Anne Bradstreet

Here you will find the Long Poem In Honour of that High and Mighty Princess, Queen ELIZABETH of poet Anne Bradstreet

In Honour of that High and Mighty Princess, Queen ELIZABETH


1.1 Although great Queen, thou now in silence lie,
1.2 Yet thy loud Herald Fame, doth to the sky
1.3 Thy wondrous worth proclaim, in every clime, 
1.4 And so has vow'd, whilst there is world or time. 
1.5 So great's thy glory, and thine excellence, 
1.6 The sound thereof raps every human sense 
1.7 That men account it no impiety 
1.8 To say thou wert a fleshly Deity. 
1.9 Thousands bring off'rings (though out of date) 
1.10 Thy world of honours to accumulate. 
1.11 'Mongst hundred Hecatombs of roaring Verse, 
1.12 'Mine bleating stands before thy royal Hearse. 
1.13 Thou never didst, nor canst thou now disdain, 
1.14 T' accept the tribute of a loyal Brain. 
1.15 Thy clemency did yerst esteem as much
1.16 The acclamations of the poor, as rich, 
1.17 Which makes me deem, my rudeness is no wrong, 
1.18 Though I resound thy greatness 'mongst the throng. 

The Poem. 

2.1 No Ph{oe}nix Pen, nor Spenser's Poetry, 
2.2 No Speed's, nor Camden's learned History; 
2.3 Eliza's works, wars, praise, can e're compact, 
2.4 The World's the Theater where she did act. 
2.5 No memories, nor volumes can contain, 
2.6 The nine Olymp'ades of her happy reign, 
2.7 Who was so good, so just, so learn'd, so wise, 
2.8 From all the Kings on earth she won the prize. 
2.9 Nor say I more than truly is her due. 
2.10 Millions will testify that this is true. 
2.11 She hath wip'd off th' aspersion of her Sex, 
2.12 That women wisdom lack to play the Rex. 
2.13 Spain's Monarch sa's not so, not yet his Host: 
2.14 She taught them better manners to their cost. 
2.15 The Salic Law had not in force now been, 
2.16 If France had ever hop'd for such a Queen. 
2.17 But can you Doctors now this point dispute, 
2.18 She's argument enough to make you mute, 
2.19 Since first the Sun did run, his ne'er runn'd race, 
2.20 And earth had twice a year, a new old face; 
2.21 Since time was time, and man unmanly man, 
2.22 Come shew me such a Ph{oe}nix if you can. 
2.23 Was ever people better rul'd than hers? 
2.24 Was ever Land more happy, freed from stirs? 
2.25 Did ever wealth in England so abound? 
2.26 Her Victories in foreign Coasts resound? 
2.27 Ships more invincible than Spain's, her foe
2.28 She rack't, she sack'd, she sunk his Armadoe. 
2.29 Her stately Troops advanc'd to Lisbon's wall, 
2.30 Don Anthony in's right for to install. 
2.31 She frankly help'd Franks' (brave) distressed King,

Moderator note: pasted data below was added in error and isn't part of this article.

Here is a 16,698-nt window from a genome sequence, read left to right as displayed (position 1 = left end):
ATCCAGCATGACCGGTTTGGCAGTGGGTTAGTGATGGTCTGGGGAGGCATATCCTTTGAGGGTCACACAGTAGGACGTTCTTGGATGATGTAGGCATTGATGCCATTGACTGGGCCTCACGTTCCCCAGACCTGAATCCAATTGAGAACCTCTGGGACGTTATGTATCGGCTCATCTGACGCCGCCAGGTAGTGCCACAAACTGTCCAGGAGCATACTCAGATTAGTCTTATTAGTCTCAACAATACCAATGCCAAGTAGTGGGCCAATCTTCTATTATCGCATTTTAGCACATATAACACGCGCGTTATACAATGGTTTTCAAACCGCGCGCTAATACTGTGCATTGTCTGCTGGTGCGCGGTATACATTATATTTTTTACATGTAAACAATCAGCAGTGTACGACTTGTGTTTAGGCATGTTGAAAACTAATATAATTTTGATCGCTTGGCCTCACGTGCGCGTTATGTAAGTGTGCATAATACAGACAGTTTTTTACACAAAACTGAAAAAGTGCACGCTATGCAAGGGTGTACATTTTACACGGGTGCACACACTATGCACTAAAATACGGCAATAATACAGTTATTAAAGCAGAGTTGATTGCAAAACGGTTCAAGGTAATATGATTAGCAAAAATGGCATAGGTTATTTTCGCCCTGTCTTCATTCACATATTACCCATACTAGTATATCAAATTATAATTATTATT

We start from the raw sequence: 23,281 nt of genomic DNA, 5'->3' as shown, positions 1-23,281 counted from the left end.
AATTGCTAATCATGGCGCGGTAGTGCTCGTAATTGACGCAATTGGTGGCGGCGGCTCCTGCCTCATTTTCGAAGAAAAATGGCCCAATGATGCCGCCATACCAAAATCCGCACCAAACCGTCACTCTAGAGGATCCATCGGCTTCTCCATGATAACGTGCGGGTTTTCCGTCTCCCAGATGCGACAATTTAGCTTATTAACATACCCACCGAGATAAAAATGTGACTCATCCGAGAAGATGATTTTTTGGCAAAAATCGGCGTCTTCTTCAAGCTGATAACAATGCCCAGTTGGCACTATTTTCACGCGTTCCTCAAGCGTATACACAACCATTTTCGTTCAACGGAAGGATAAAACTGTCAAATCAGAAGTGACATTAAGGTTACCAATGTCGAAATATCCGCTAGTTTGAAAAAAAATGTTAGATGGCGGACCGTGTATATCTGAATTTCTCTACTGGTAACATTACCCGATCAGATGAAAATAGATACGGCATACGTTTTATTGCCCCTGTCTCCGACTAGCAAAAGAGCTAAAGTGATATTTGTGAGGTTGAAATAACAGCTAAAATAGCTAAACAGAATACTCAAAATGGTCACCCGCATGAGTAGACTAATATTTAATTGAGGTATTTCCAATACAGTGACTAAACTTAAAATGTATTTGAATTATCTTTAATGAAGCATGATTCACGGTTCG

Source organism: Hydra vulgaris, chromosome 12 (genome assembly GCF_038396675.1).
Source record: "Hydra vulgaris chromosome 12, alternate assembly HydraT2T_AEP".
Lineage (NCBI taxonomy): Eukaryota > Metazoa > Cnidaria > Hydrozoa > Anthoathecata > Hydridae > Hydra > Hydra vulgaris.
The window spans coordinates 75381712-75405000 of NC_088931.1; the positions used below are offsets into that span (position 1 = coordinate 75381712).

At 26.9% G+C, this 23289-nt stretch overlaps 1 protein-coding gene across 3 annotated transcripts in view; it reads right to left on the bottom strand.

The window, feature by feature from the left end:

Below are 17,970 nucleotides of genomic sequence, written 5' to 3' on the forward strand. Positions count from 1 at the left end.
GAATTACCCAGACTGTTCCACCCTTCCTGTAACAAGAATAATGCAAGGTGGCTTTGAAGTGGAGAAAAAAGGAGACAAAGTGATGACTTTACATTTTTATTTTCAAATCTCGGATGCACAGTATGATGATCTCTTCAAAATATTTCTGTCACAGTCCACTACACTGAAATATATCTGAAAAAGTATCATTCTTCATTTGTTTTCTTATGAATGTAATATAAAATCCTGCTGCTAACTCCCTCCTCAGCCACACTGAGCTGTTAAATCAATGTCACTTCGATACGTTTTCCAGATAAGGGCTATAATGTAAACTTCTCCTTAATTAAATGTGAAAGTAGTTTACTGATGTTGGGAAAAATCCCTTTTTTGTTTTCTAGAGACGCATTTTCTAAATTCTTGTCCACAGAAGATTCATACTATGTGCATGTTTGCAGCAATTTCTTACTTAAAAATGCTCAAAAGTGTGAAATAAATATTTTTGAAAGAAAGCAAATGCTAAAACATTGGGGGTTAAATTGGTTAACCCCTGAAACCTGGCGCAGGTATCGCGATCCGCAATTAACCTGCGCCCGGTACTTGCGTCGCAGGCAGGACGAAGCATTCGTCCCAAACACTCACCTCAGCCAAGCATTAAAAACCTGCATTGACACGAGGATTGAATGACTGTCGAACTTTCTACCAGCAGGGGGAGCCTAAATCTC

2.32 The States united now her fame do sing. 
2.33 She their Protectrix was, they well do know, 
2.34 Unto our dread Virago, what they owe. 
2.35 Her Nobles sacrific'd their noble blood, 
2.36 Nor men, nor coin she shap'd, to do them good. 
2.37 The rude untamed Irish she did quell, 
2.38 And Tiron bound, before her picture fell. 
2.39 Had ever Prince such Counsellors as she? 
2.40 Her self Minerva caus'd them so to be. 
2.41 Such Soldiers, and such Captains never seen, 
2.42 As were the subjects of our (Pallas) Queen: 
2.43 Her Sea-men through all straits the world did round, 
2.44 Terra incognitæ might know her sound. 
2.45 Her Drake came laded home with Spanish gold, 
2.46 Her Essex took Cadiz, their Herculean hold. 
2.47 But time would fail me, so my wit would too, 
2.48 To tell of half she did, or she could do. 
2.49 Semiramis to her is but obscure; 
2.50 More infamy than fame she did procure. 
2.51 She plac'd her glory but on Babel's walls, 
2.52 World's wonder for a time, but yet it falls. 
2.53 Fierce Tomris (Cirus' Heads-man, Sythians' Queen) 
2.54 Had put her Harness off, had she but seen
2.55 Our Amazon i' th' Camp at Tilbury,
2.56 (Judging all valour, and all Majesty) 
2.57 Within that Princess to have residence, 
2.58 And prostrate yielded to her Excellence. 
2.59 Dido first Foundress of proud Carthage walls 
2.60 (Who living consummates her Funerals), 
2.61 A great Eliza, but compar'd with ours, 
2.62 How vanisheth her glory, wealth, and powers.
2.63 Proud profuse Cleopatra, whose wrong name, 
2.64 Instead of glory, prov'd her Country's shame: 
2.65 Of her what worth in Story's to be seen, 
2.66 But that she was a rich Ægyptian Queen. 
2.67 Zenobia, potent Empress of the East, 
2.68 And of all these without compare the best 
2.69 (Whom none but great Aurelius could quell) 
2.70 Yet for our Queen is no fit parallel: 
2.71 She was a Ph{oe}nix Queen, so shall she be, 
2.72 Her ashes not reviv'd more Ph{oe}nix she. 
2.73 Her personal perfections, who would tell, 
2.74 Must dip his Pen i' th' Heliconian Well, 
2.75 Which I may not, my pride doth but aspire 
2.76 To read what others write and then admire. 
2.77 Now say, have women worth, or have they none? 
2.78 Or had they some, but with our Queen is't gone? 
2.79 Nay Masculines, you have thus tax